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HomeContentsVisual indexes > Paul Sandby (1730 or 1731–1809)

Paul Sandby (1730 or 1731–1809) 
Roslin Castle, Midlothian 
1780 (ca) 
Gouache on medium laid paper, mounted on board 
46 x 38.4 cm (18 1/8 x 15 1/8 ins) 
Yale Center for British Art 
Accession number: YCBA/lido-TMS-13045 
Curatorial Comment (Accessed: 10 May 2019)
Located about eight miles southwest of Edinburgh, Roslin Castle was built in the fourteenth century; it was damaged to a great extent after being besieged in the sixteenth and seventeenth centuries. Its ruins, on a cliff overlooking the North Esk River, were celebrated by poets and immortalized by artists. The “beautifully wild and awfully sublime” vista also attracted numerous visitors (White, 1977, no. 40). Despite its title, Sandby’s composition is more likely a reflection of his contemporaries’ longing for such views rather than an attempt to render the castle accurately. A new cultural practice seems to be unfolding here: the taste for picturesque touring, a broadened social experience inherited from the once-dominating and exclusive practice of the Italian Grand Tour. This cultural phenomenon is personified by the figures appearing on the right in Sandby’s work. A drawing entitled “Lady Frances Scott and Lady Elliott”—dated 1780—in the Paul Mellon Collection (YCBA) reveals the identity of two of these women. Lady Scott, an amateur artist of some repute (she was known to Horace Walpole), can be seen sketching a view with the help of a camera obscura. The design of this optical device was of disarming simplicity: after entering through a small opening in front of the box, light would hit a mirror placed at an angle, projecting the image onto a glass surface on which was laid a sheet, allowing its user to draw the outlines. Known since antiquity and used by many artists (Sandby included), the camera obscura was extremely popular with amateur artists and travelers anxious to keep visual journals of their quests for local color in the countryside.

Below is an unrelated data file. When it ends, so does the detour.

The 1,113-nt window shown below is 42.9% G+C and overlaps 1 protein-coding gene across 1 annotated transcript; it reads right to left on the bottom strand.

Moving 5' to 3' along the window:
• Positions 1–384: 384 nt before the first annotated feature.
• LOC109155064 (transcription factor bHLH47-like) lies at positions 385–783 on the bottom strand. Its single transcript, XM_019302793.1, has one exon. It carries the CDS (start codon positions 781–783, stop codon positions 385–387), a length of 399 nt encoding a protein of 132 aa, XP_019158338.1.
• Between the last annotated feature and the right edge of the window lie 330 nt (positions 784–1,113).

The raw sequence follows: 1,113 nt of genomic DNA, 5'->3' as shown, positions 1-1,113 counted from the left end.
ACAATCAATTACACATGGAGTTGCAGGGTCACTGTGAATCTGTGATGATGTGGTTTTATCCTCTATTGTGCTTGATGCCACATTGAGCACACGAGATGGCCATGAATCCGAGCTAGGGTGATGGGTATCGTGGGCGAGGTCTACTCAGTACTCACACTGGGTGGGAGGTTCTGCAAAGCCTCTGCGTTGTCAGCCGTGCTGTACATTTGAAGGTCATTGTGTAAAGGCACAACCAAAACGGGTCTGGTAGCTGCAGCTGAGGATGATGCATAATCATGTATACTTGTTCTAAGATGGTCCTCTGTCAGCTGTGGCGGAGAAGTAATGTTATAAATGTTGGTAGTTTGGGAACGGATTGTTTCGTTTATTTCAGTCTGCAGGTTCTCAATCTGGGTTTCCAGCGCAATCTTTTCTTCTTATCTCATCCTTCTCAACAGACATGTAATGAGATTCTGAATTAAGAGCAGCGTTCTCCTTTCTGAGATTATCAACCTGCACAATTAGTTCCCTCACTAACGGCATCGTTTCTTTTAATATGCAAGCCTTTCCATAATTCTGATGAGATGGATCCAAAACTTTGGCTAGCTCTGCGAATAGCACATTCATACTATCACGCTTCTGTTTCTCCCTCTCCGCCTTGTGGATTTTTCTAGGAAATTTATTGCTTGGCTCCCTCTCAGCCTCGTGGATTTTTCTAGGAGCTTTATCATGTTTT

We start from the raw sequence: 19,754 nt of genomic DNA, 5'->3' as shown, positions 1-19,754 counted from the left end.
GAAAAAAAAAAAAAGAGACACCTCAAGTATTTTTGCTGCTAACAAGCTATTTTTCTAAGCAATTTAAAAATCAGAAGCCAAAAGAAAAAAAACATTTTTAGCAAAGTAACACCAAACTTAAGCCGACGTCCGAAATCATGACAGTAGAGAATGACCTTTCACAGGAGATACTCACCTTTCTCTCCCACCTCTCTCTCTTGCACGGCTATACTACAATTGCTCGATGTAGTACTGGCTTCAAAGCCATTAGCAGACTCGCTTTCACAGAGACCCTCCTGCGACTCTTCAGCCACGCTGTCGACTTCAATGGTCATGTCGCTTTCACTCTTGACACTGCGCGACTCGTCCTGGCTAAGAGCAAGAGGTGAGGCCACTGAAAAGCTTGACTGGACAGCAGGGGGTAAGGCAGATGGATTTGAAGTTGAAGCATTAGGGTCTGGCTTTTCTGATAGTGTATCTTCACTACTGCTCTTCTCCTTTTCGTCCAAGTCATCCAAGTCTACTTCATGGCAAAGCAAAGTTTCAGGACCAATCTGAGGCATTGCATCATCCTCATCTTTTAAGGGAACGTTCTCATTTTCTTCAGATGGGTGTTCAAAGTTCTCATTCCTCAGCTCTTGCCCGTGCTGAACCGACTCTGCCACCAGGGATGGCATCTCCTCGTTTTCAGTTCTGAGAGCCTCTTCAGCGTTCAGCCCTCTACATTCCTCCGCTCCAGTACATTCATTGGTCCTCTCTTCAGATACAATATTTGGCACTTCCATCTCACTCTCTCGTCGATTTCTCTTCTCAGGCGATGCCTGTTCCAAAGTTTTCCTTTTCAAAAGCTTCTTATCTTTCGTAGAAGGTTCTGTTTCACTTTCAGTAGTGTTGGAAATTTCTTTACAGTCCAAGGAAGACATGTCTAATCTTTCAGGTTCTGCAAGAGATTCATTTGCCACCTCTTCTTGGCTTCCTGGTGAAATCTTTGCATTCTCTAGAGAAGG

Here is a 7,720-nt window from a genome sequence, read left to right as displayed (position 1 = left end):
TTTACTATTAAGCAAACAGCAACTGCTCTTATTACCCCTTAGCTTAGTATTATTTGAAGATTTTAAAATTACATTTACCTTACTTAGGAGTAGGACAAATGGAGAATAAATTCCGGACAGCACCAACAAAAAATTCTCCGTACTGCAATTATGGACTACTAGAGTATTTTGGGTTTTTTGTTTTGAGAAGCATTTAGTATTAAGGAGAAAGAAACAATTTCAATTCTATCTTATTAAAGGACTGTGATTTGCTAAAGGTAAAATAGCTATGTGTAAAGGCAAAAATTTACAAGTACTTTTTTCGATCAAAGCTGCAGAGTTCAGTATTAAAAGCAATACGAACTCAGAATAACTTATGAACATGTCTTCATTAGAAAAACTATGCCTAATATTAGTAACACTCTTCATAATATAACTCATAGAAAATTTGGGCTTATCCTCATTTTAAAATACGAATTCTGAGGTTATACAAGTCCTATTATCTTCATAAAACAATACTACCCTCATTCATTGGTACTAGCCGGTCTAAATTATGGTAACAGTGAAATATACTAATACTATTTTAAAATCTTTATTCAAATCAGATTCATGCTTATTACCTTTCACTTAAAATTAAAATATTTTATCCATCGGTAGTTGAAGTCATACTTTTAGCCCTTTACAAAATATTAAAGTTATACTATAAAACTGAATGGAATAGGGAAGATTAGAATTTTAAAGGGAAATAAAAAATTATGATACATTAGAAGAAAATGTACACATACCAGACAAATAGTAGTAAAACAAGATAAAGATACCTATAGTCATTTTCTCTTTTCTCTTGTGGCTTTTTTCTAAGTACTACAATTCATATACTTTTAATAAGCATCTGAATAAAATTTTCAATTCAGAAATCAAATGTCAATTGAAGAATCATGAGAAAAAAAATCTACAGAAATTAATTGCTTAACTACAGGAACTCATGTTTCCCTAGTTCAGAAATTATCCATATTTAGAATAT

-- Stephane Roy, 2007-01 

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